ƒRelationships can be challenging even under the best of circumstances. When a relationship is new, it is often full of hope and anticipation about the future. What will the coming days, weeks, and months bring? Is this “the one”? Often, images of the future full your mind, and optimism and excitement run wild. Sometimes a new relationship works out, and other times they end in miserable failure. For people with Borderline Personality Disorder, relationships often come with a heightened level of challenge. One minute, everything is happy and going well, and then suddenly everything changes. Happiness and joy are replaced by hurt, dramatic expression, and anger over things that would be considered by most to be trivial. Next, come accusations, intensified feelings of hurt, threats, and demands. For someone who has never experienced this, it can be shocking, if not concerning. For those familiar with the Borderline Personality Disorder relationship cycle, it can seem all too familiar. While not every person will spiral to the extreme state mentioned above, some do. Below we take a moment to examine the Borderline Personality Disorder diagnosis, the BPD relationship cycle, and how to break it and treatment options for Borderline Personality Disorder.

What is Borderline Personality Disorder?

Borderline Personality Disorder is a condition that affects the way a person processes everyday emotions and reactions. Those who have been diagnosed with Borderline Personality Disorder are often showing to be impulsive and have difficulty with emotional stability. Additionally, they may experience episodes of intense anxiety, anger, and depression. These episodes can last several hours and then will be followed by a period of marked stability. In other cases, episodes of unstable behavior could last for several days and have a negative impact on a person’s work, physical health, and personal relationships.

A different way to look at how someone with Borderline Personality Disorder views each day, is to understand that someone with this disorder has a difficult time maintaining or returning to an emotional baseline. When something exciting or positive happens, they will likely experience greater joy for a more extended period of time than would someone without this illness. However, the opposite is also true; feelings resulting from an adverse event will also feel more intense and persist for a longer time. For friends, family, and potential romantic partners, the constant emotional roller coaster can appear chaotic and lead to intense and sometimes conflict heavy relationships. This becomes an even more significant challenge with teens and young adults for whom relationships are already often intense and complicated.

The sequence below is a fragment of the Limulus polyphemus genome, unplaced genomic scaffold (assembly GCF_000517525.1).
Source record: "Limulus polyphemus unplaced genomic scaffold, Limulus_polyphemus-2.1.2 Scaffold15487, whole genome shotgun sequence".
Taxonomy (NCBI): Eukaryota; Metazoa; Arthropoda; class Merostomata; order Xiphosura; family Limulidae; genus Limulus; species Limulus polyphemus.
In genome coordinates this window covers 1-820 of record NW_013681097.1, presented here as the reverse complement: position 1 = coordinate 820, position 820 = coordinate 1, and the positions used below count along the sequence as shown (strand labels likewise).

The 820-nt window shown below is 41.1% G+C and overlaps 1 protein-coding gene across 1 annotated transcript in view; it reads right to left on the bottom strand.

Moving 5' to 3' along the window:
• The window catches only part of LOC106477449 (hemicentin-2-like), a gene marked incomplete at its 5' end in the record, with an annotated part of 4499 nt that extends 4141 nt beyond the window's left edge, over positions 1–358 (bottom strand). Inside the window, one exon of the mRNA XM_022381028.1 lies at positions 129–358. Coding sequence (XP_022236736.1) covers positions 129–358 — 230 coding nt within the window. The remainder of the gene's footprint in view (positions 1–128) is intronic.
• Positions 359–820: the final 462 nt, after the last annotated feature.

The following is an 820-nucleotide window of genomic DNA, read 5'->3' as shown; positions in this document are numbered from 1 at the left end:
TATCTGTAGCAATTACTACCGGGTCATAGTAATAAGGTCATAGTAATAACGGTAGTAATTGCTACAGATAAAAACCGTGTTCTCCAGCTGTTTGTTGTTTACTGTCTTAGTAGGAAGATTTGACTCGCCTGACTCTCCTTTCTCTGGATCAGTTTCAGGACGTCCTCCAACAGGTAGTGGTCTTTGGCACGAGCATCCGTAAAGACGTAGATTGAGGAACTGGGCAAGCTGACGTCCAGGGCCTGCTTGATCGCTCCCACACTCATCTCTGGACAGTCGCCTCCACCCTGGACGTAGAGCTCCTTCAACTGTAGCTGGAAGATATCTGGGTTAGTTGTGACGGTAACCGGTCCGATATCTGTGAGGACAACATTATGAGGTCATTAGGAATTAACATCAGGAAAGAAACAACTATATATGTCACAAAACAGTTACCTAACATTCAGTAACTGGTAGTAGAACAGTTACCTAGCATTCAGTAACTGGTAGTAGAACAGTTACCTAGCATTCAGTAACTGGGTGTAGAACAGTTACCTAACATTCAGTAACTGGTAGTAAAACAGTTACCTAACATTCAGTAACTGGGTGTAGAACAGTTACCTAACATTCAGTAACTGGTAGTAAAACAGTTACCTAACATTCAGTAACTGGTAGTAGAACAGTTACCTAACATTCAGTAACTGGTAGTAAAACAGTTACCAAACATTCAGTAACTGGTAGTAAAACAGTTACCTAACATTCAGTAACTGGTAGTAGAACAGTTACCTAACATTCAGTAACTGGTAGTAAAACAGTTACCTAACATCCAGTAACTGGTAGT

• Borderline Personality Disorder is commonly characterized by the following behaviors or symptoms:
    Fear of Abandonment
  • Unhealthy or poor self-image
  • Unstable relationships
  • Extremist mentality
  • Swift and constant mood swings
  • Impulsivity
  • Excessive emotional responses
  • Feeling ‘empty’
  • Suicidal thoughts and/or behaviors

The BPD relationship cycle

Relationships for individuals with Borderline Personality Disorder often appear to go in cycles. For example, one minute, a person with Borderline Personality Disorder may be affectionate and doting, but the next minute they may feel smothered and overwhelmed, causing them to push away the partner they were pulling closer to them only moments ago. It is easy to see how the BPD relationship cycle could be highly challenging to understand for those who are unfamiliar with how relationships should be.

Romantic relationships with someone who has been diagnosed with Borderline Personality Disorder can often be spotted with turmoil and dysfunction. However, individuals with Borderline Personality Disorder can be exceptionally caring, compassionate, and affectionate; all qualities people seek out when getting involved in close personal relationships. Despite their high levels of affection, those with Borderline Personality Disorder are highly sensitive to rejection or abandonment. Some will be heavily critical of perceived (whether accurate or not) signs that their romantic partner is unhappy or may be considering leaving them. When a person with Borderline Personality Disorder perceives a change in their partner’s feelings, whether real or imagined, they may immediately withdraw. They can become angry and hurt over something a person without Borderline Personality Disorder would not give a second thought to. They may even become obsessive over the person they are romantically involved with if they feel cause for concern. It’s important to know that healthy relationships are possible despite a diagnosis of Borderline Personality Disorder; it is just necessary to understand the cyclical nature of symptoms.